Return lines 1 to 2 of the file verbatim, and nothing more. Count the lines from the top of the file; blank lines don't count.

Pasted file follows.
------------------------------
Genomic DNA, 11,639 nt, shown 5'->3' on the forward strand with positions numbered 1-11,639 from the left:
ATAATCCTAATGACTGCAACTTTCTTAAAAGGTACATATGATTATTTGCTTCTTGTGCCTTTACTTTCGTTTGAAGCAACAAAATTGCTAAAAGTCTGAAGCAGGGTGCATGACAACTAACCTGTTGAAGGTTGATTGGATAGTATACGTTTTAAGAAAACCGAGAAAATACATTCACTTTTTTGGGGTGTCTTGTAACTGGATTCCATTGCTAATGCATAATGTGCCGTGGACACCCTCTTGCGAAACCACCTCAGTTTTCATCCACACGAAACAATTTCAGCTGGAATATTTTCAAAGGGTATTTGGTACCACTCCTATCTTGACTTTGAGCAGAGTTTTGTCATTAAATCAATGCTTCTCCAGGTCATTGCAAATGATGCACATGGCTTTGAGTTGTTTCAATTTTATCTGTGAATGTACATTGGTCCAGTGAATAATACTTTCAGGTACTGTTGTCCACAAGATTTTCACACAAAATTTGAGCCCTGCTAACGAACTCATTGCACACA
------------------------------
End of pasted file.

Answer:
Genomic DNA, 11,639 nt, shown 5'->3' on the forward strand with positions numbered 1-11,639 from the left:
ATAATCCTAATGACTGCAACTTTCTTAAAAGGTACATATGATTATTTGCTTCTTGTGCCTTTACTTTCGTTTGAAGCAACAAAATTGCTAAAAGTCTGAAGCAGGGTGCATGACAACTAACCTGTTGAAGGTTGATTGGATAGTATACGTTTTAAGAAAACCGAGAAAATACATTCACTTTTTTGGGGTGTCTTGTAACTGGATTCCATTGCTAATGCATAATGTGCCGTGGACACCCTCTTGCGAAACCACCTCAGTTTTCATCCACACGAAACAATTTCAGCTGGAATATTTTCAAAGGGTATTTGGTACCACTCCTATCTTGACTTTGAGCAGAGTTTTGTCATTAAATCAATGCTTCTCCAGGTCATTGCAAATGATGCACATGGCTTTGAGTTGTTTCAATTTTATCTGTGAATGTACATTGGTCCAGTGAATAATACTTTCAGGTACTGTTGTCCACAAGATTTTCACACAAAATTTGAGCCCTGCTAACGAACTCATTGCACACA